Wide receiver: the position of pride for Cougar Football for the better part of this decade. We've seen Jason Hill catch his way into the WSU record books and the NFL. Michael Bumpus was an electric receiver and return man. Brandon Gibson was a bright spot in Doba's final year, hauling in a wide open Apple Cup-winning TD. Devard Darling, Nakoa McElrath... the list of notable wideouts in crimson and gray over the past several years is extensive. Even your not-so-big-names like Scott Lunde and Trandon Harvey had their moments of glory (bubble screens still count).
That all changed for the Cougar receiving corps in 2008, which, like every other unit on the WSU football team, had a down year. Even with the most talented player on offense being a receiver (Gibson), the Cougars ranked 114th nationally in yards per pass attempt with 5.3. Some of that fault lies with the quarterback position (and all the injuries it suffered), but some of it does not. Wazzu only hauled in six passing touchdowns all season. For comparison's sake, Jason Hill averaged 12.5 touchdowns during the 2004 and 2005 seasons. Oh yeah, and the Cougars also had a total of 13 games last season to post that meager number.
Now, it's 2009, and Brandon Gibson is gone. The best remaining receiver is Jeshua Anderson, more of a track star than football star (not that there's anything wrong with that), and the rest of the crew is young. Really young. Fortunately, there are glimmers of hope all over the practice field this fall. Grippi reported an exceptional 62 straight receptions without a drop during a drill last week. Two of the CougCenter Elite Eight, our favorite prospects from the incoming recruiting class, were wide receivers: Gino Simone, and Johnny Forzani. The 5'11" Simone is already receiving high praise in practice for his abilities, as is the unofficial "pleasant surprise" award winner Kevin Norrell. Jared Karstetter, the talented kid out of Spokane, is looking good after making last year's catch of the year in the Apple Cup. You know which one I'm talking about.
As for tight end, Devin Frischknect is gone, but Tony Thompson appears poised for a breakout Senior year. Hopefully the whole group of TE's is prepared to block; Lopina/Lobbestael/etc. may need the extra protection. And if all else fails: we go to Skylar Stormo - because with a name like Stormo, he has to be some kind of a super hero.
Plus, you can bet all the wideouts have hit the weight room hard in the offseason, as we all know what the real secret to building muscle is.
X 85 **  Jeshua Anderson (6-2, 188, Jr.)
2 *  Daniel Blackledge (6-1, 182, Jr.)
80 [dnp] Johnny Forzani (6-1, 195, #Jr.)
F 4 *  Kevin Norrell (5-9, 199, So.)
12 [dnp] Jeffrey Solomon (6-0, 196, #Jr.)
81 *  Easton Johnson (5-11, 202, #Jr.)
TE 14 **  Tony Thompson (6-2, 241, #Sr.)
83 [dnp] Zach Tatman (6-5, 245, #Sr.)
40 [dnp] Skylar Stormo (6-4, 253, #Fr.)
87 [dnp] Andrei Lintz (6-5, 251, #Fr.)
41 *  Aaron Gehring (6-5, 249, #Jr.)
Jeshua Anderson, of course. Ocho Speedo has done a lot for the Cougars in his first two years at WSU, as a lightning-fast option behind Brandon Gibson. Now, he has to adjust to being the guy, the number one option for the Cougars at wide receiver. Can he take pressure off his young and inexperienced teammates? Can he handle the physical pressure of the opponent's number one defensive back? Do we have a quarterback capable of hitting him with the deep ball in stride? All these question marks make for added pressure on Anderson. And as we've mentioned earlier, this could be Jeshua's final season in crimson, as he follows his dream of becoming a professional track and field star.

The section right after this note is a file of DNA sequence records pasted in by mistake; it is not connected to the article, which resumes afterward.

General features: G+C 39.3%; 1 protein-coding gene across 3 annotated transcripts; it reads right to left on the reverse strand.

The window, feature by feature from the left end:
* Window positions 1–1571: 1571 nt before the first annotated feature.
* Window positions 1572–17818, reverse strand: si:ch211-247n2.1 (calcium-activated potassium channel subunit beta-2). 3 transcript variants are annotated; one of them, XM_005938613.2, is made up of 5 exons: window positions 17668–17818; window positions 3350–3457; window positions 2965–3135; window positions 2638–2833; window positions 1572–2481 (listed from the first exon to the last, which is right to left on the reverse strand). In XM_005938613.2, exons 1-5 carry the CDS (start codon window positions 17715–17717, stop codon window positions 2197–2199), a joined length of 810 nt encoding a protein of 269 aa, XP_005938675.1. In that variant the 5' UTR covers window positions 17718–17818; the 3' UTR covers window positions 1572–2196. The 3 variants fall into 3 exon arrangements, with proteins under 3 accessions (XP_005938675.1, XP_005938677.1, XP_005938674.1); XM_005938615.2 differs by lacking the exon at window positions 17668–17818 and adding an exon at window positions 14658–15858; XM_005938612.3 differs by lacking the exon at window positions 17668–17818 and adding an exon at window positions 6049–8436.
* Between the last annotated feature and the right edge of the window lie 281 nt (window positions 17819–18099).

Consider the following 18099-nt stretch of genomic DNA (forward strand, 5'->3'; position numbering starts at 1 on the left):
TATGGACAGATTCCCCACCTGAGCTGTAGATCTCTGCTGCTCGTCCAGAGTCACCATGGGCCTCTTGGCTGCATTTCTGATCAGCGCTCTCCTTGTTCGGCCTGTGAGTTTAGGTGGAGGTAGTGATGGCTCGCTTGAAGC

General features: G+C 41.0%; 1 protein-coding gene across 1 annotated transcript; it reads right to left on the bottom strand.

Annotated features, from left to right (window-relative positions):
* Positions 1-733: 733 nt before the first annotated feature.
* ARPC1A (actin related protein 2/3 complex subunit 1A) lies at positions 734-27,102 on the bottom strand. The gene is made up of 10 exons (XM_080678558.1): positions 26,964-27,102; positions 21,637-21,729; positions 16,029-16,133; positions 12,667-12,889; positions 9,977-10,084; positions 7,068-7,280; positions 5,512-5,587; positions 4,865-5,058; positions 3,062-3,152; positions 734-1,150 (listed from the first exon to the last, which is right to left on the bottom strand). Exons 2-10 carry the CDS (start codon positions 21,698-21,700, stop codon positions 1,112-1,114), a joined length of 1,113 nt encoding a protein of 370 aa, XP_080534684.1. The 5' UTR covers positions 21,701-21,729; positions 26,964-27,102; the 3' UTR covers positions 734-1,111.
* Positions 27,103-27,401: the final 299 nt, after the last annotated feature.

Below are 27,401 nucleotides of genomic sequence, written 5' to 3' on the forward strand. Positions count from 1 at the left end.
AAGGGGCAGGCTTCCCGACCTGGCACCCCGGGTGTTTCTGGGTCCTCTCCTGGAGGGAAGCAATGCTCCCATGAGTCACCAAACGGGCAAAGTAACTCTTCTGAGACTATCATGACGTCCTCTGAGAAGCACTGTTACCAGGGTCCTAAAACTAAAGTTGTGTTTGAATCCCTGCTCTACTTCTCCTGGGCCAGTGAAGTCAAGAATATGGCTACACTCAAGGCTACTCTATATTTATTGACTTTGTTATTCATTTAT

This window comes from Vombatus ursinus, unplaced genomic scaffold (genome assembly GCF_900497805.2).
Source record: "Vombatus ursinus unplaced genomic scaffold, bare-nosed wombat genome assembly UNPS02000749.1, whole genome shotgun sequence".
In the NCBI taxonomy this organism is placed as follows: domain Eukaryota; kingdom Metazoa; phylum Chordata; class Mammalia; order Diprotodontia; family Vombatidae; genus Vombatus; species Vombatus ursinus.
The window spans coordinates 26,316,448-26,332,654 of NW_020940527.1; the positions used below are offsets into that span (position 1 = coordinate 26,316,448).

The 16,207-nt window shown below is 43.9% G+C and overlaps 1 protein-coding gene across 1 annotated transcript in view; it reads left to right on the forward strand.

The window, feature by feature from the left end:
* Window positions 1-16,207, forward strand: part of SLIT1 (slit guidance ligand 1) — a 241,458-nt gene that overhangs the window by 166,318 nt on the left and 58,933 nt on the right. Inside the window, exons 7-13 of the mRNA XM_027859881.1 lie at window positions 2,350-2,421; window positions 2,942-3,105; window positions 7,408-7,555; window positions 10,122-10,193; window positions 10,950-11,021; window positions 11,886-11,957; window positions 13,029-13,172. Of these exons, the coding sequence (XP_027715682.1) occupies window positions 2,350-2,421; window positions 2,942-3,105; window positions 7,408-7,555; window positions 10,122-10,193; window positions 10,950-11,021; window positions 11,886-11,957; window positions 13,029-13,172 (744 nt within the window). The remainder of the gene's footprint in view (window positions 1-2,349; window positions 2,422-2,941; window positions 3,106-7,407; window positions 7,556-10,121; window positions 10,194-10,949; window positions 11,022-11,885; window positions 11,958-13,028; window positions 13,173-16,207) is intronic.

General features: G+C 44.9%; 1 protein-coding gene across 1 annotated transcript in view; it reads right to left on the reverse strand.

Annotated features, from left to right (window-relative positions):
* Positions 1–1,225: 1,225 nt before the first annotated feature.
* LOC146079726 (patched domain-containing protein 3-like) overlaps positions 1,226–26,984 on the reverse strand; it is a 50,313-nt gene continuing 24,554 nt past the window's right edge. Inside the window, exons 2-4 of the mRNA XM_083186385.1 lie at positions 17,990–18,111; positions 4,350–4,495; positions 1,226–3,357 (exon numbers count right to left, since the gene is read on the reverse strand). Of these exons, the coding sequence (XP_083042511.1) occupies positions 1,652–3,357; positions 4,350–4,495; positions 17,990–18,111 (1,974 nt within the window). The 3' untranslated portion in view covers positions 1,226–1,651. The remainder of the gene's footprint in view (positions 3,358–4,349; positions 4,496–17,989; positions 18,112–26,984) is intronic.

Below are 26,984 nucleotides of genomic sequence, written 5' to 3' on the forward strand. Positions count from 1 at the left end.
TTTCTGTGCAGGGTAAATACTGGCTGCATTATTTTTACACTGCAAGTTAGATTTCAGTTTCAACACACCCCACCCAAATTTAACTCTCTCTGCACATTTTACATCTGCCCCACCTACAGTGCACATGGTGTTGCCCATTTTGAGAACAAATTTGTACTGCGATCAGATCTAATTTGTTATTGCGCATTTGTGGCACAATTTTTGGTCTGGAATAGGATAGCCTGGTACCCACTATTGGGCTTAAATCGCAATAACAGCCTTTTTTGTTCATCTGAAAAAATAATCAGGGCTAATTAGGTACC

Biggest Question Mark
Health. While Blackledge made a triumphant return to practice last week, Anderson, Forzani and Jeffrey Solomon are all nursing injuries. However, all are expected to be available for the starter against Stanford on September 5th. Still - can the wideouts stay healthy all year? If Anderson or another key receiver goes down, who picks up the slack? There are a lot of candidates, and depth has certainly improved from 2008, but all the backups are largely new or untested.
Opponents are mesmerized by Anderson's blazing fast speed, allowing Karstetter, Blackledge and Norrell to be effective number 2 and 3 options. The Cougar passing game comes alive and manages a more respectable 7.5 yards per passing attempt. They even score quite a few touchdowns along the way. The crew as a whole stays healthy, and
one or both of Forzani and Simone gets to comfortably redshirt. Jeffrey Solomon and Randy Johnson (no, not that one) provide some added depth.
Jeshua gets hurt, or is just plain ineffective, leaving the Cougars without a reliable #1 target. The rest of the crew is average at best, and the receiving corps struggles every bit as much as last year. Tony Thompson doesn't have that breakout year we're expecting/hoping for, and the TE's fail in both the catching game and the blocking game.
Jeshua is a mildly effective, speedy lead receiver. Fortunately Blackledge, Norrell and Karstetter pick up some of the slack, and the result is a balanced if not exceptional pass attack. Forzani
has to burn his redshirt doesn't have the opportunity to redshirt anyway, but adds some depth. Thompson is a great bonus option for us at Tight End, and even does some good blocking for the revamped Cougar running game. While the Cougars don't dominate everyone with their passing, they make some plays and a marked improvement from last year. WSU manages about 6.5 yards per pass attempt and finds the endzone 15 times - just getting beyond Jason Hill territory.